a signal generator, a voltage controlled frequency source and a acousto-optical modulator connected in series so that the modulator modulates the angle of the beam at a frequency determined by the voltage controlled frequency source;
beam splitter to divide the modulated beam into a modulated probe beam and a modulated reference beam, the modulated probe beam interacting with the sample;
first and second photosensitive means to receive the modulated probe beam and the modulated reference beam and to provide respective related electrical signals;
first signal processing means to receive the respective related signals and derive therefrom a ratio signal representing the ration of the modulated probe beam and the modulated reference beam; and
phase sensitive second signal processing means to receive the ratio signal and the modulation signal and to derive therefrom an output signal related to the differential of the optical property of the sample.
In a variation, the phase sensitive second signal processing means also supplies the signal to the voltage controlled frequency source as a feedback signal and to micro-computer means.
Also according to the invention, a method of measuring a phase-related optical property of a sample comprises steps of;
providing a beam of optical radiation;
modulating a parameter of a beam at a modulation frequency;
directing at least a part of the modulated beam to a sample under test as a modulated probe beam;
receiving form the sample a beam derived from the modulated probe beam and providing a related electrical sample signal; and deriving from the electrical sample signal a signal at the modulation frequency an output signal related to the differential of an optical property of the sample.
The invention will now be particularly described with reference to the accompanying drawings in which:
FIG. 1 shows the reflectance of a layer of silver on a fused silica prism,
FIG. 2 is a schematic representation of apparatus used for measurement of differential reflectance,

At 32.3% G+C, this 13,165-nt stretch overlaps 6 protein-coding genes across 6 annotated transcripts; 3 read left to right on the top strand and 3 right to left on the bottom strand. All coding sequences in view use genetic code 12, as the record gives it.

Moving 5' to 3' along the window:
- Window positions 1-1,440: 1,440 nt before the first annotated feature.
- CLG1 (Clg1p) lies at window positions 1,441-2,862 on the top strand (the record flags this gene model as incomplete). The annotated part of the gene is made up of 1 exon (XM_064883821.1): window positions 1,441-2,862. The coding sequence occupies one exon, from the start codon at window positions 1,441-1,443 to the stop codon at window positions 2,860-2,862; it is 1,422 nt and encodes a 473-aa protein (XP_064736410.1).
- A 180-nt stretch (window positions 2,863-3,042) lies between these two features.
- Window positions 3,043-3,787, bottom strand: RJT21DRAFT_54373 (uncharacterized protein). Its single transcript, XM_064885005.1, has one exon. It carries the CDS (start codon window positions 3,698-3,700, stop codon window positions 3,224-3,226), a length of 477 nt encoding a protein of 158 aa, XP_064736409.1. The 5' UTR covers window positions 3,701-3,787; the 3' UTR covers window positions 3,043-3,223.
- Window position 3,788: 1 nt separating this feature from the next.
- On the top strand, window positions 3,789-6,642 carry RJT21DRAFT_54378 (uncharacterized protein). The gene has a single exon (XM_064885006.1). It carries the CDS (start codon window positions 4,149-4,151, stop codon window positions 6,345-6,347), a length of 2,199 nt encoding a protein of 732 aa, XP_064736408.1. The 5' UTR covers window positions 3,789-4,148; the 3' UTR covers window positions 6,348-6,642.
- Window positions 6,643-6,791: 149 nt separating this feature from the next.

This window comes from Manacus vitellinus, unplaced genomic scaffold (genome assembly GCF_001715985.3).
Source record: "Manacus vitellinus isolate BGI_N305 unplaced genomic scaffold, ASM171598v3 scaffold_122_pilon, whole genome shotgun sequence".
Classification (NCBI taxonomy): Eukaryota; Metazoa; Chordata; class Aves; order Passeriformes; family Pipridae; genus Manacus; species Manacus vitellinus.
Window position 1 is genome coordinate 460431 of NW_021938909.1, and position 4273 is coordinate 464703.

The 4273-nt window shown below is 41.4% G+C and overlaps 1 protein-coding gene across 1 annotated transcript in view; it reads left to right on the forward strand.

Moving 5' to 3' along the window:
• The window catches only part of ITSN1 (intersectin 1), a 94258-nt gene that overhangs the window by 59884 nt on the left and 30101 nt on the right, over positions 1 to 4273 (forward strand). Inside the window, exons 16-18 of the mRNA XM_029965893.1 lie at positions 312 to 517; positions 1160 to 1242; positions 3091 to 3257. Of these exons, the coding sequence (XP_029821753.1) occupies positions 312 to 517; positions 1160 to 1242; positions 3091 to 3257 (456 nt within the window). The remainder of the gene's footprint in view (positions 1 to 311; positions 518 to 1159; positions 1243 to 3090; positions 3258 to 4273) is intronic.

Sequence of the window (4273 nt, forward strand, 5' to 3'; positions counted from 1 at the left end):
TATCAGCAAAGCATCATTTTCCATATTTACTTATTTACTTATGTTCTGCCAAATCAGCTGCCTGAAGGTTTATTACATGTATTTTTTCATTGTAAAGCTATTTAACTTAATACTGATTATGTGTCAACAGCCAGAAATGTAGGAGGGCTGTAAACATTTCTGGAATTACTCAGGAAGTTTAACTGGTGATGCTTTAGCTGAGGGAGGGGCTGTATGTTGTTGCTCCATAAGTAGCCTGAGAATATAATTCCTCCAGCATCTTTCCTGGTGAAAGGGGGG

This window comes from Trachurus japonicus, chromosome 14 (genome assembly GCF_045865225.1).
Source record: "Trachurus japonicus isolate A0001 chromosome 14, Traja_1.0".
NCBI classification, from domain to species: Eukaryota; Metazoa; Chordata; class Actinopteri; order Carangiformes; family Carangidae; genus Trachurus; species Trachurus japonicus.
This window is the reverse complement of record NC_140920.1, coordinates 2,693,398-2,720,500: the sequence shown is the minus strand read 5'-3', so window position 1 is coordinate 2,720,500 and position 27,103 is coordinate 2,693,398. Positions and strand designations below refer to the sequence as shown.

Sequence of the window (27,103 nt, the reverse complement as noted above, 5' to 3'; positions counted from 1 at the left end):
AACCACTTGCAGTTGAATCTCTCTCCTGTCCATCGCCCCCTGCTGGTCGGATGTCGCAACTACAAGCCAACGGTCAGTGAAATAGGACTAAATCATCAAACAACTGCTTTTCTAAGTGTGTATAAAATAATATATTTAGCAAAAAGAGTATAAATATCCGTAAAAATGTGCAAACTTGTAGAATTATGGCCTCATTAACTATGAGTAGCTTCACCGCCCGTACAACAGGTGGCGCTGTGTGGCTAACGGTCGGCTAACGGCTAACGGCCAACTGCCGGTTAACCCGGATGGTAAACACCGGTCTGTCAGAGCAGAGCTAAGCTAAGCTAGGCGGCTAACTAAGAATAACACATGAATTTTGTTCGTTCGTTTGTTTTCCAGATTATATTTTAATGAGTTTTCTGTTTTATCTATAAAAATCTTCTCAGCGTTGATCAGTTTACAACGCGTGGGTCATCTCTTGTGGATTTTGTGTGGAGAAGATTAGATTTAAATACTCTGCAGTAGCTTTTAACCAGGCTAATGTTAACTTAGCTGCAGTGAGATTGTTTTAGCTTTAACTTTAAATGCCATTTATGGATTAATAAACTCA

FIG. 3 shows the reflectance of a layer of silver on a high index glass prism,
FIG. 4 illustrates schematically the measurement of differential transmission of a solution of potassium permanganate,
FIG. 5 is an indication of the optical transmission of a solution of potassium permanganate,
FIG. 6 is a schematic representation of apparatus used for measurement of small shifts in optical features,
FIG. 7 shows the shift in plasmon angle due to water vapor condensing on a silver layer,
FIGS. 8-12 are explanatory diagrams,
FIG. 13 is a schematic representation of apparatus incorporating optical fibers for remote measurement; and
FIG. 14 is a diagrammatic representation of apparatus used for differential spectroscopy.
Referring to the drawings, an optical measurement system uses an acousto-optic deflector or acousto-optic tunable filter to modulate the angle of incidence or wavelength of the light beam which is being used to probe a sample or sensor element. If the optical properties of the sample are angle (momentum) or wavelength (momentum or energy) dependent then a suitably placed photodetector will receive a modulated signal at the same frequency as the acousto-optic modulation. This signal can be fed to a lock-in amplifier using the acousto-optic modulation frequency as the reference. In principle, only that component of the photodetector signal which is due to the variation of the sample's optical properties will then be amplified. Because the size of the output signal from the amplifier is proportional to the modulation of the photodetector signal it is in fact a direct measurement of the differential of the sample's optical properties with respect to angle or wavelength.